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Grandfather of murdered Arthur Labinjo-Hughes says Tustin and Hughes should face whole life terms

The grandfather of tragic six-year-old Arthur Labinjo-Hughes has said his jailed father and step-mother should never be released as he publicly backed the decision to review the pair’s ‘lenient’ sentences.

Little Arthur was beaten and tortured before his murder at the hands of stepmother Emma Tustin at her home in Solihull.

The case prompted a national outpouring of grief and ministers vowed to take action after Tustin was sentenced to life in prison with a minimum term of 29 years and Arthur’s father, Thomas Hughes, was jailed for 21 years for manslaughter.

However, the killers could face longer jail terms if the Court of Appeal decides to change the pair’s ‘unduly lenient’ sentences.

Arthur’s maternal grandfather, Peter Halcrow, 61, has publicly agreed with the decision by Attorney General Suella Braverman that will see judges ponder whether or not they will increase their time behind bars.

Mr Halcrow, of Dunkeld, Perthshire, told the Sun that both Hughes and Tustin should serve ‘whole life terms’ as punishment, and that ‘life should mean life in this horrific case’. 

Peter Halcrow, 61, the grandfather of Arthur-Labinjo-Hughes, has publicly agreed with the decision by Attorney General Suella Braverman that will see judges ponder whether or not they will increase their time behind bars

Six-year-old Arthur was beaten and tortured before his murder at the hands of his stepmother

Six-year-old Arthur was beaten and tortured before his murder at the hands of his stepmother

Emma Tustin

The case prompted a national outpouring of grief and ministers vowed to take action after Tustin was sentenced to life in prison with a minimum term of 29 years and Arthur’s father, Thomas Hughes, was jailed for 21 years for manslaughter

It emerged in court that Arthur was seen by social workers during the first national lockdown just two months before his death in Solihull, West Midlands, in June last year. But they concluded there were ‘no safeguarding concerns’ and closed the file. 

Tustin and Hughes starved the youngster, force-fed him salt-laden dishes and made him stand alone for more than 14 hours a day, in a degrading, punishing and hellish regime over the final painful months of his life.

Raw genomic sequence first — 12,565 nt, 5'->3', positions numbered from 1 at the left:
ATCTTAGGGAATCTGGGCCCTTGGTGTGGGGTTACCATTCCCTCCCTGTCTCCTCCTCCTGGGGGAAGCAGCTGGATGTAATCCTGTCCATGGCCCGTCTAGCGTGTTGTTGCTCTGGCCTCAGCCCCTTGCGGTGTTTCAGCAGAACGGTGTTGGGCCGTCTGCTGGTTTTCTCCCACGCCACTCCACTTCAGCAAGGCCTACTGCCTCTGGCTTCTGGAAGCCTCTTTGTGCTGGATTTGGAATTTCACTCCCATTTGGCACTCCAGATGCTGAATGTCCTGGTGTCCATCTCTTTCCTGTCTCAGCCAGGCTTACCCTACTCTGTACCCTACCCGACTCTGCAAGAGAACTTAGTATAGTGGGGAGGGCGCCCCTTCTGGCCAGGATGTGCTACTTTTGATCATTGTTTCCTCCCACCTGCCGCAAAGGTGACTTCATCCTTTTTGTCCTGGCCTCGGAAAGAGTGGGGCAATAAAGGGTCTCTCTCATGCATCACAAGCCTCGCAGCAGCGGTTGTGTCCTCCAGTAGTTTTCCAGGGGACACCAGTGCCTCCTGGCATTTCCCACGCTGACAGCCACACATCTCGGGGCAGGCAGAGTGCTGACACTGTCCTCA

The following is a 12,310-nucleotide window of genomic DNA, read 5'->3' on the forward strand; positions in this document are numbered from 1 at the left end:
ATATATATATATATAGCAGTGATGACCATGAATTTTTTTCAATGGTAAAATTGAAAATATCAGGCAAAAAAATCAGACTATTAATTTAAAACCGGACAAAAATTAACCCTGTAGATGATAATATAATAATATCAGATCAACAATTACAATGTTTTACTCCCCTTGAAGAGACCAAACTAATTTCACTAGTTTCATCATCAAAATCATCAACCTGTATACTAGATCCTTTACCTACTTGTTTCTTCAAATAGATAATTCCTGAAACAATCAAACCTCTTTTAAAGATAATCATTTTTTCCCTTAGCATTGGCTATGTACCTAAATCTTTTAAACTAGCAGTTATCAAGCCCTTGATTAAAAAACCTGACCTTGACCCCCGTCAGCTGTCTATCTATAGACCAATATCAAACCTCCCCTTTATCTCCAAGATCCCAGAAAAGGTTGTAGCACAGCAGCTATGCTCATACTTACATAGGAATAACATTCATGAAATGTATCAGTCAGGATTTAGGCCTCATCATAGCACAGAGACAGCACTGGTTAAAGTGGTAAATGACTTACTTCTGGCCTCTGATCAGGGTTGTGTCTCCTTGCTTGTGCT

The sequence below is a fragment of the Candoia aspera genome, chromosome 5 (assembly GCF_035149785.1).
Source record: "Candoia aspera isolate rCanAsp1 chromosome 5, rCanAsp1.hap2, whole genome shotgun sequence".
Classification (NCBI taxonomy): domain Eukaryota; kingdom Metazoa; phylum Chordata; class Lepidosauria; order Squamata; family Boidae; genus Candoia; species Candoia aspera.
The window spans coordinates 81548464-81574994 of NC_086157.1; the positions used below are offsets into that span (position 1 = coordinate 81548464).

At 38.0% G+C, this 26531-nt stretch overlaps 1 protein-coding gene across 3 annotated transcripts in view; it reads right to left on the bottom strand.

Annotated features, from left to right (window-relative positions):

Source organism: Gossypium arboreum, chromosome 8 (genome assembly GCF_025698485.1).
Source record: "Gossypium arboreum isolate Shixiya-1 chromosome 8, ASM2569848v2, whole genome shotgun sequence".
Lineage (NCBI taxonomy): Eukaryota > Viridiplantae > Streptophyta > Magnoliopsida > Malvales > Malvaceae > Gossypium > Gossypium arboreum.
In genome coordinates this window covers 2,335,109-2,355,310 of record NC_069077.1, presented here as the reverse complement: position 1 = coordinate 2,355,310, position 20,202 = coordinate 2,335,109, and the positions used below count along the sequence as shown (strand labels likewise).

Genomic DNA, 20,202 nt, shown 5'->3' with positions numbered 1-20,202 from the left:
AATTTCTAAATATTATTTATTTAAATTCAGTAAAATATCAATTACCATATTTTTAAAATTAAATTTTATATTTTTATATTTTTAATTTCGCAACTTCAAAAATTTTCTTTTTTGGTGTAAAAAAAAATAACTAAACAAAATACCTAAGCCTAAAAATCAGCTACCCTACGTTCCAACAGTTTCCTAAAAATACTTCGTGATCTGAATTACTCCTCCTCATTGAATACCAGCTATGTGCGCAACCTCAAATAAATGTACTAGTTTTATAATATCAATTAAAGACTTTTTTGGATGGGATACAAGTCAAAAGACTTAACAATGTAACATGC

He was left with an unsurvivable brain injury while in the sole care of his father’s ‘evil’ partner Tustin. 

Arthur, whose body was also covered in 130 bruises, died in hospital the next day.

Mr Halcrow continued: ‘I have never favoured the death penalty because I know mistakes can be made by courts, but in my view they have forfeited their right to live.

‘It will burden taxpayers but, as we don’t have capital punishment, they should certainly never leave prison as long as they live for such cruelty and inhumanity.’

‘Manipulative’ and ‘calculating’ Tustin was unanimously convicted after an eight-week trial trial, with the boy’s ‘pitiless’ father Hughes found guilty of his manslaughter, after encouraging the killing.

Arthur Labinjo-Hughes waking up hours before he collapsed from fatal injuries on  CCTV

Arthur Labinjo-Hughes waking up hours before he collapsed from fatal injuries on  CCTV

The photograph taken by Arthur's paternal grandmother prompted a referral to social services, however the bruises were put down to 'play-fighting' with another youngster

The photograph taken by Arthur’s paternal grandmother prompted a referral to social services, however the bruises were put down to ‘play-fighting’ with another youngster

Hughes’ ‘infatuation’ for Tustin had ‘obliterated’ any love for his son, sentencing judge Mr Justice Mark Wall QC said, and jailed him for 21 years.

Referring the case to the Court of Appeal, Ms Braverman said: ‘This is an extremely upsetting and disturbing case, involving a clearly vulnerable young child.

‘Emma Tustin and Thomas Hughes grossly abused their position of trust and subjected an innocent child, who they should have been protecting to continued emotional and physical abuse.

‘I understand how distressing the public have found this case, but it is my job to decide if a sentence appears to be unduly lenient based on the facts of the case.

‘I have carefully considered the details of this case, and I have decided to refer the sentences to the Court of Appeal as I believe them to be too low.’

A date for the hearing at the Court of Appeal is yet to be set.

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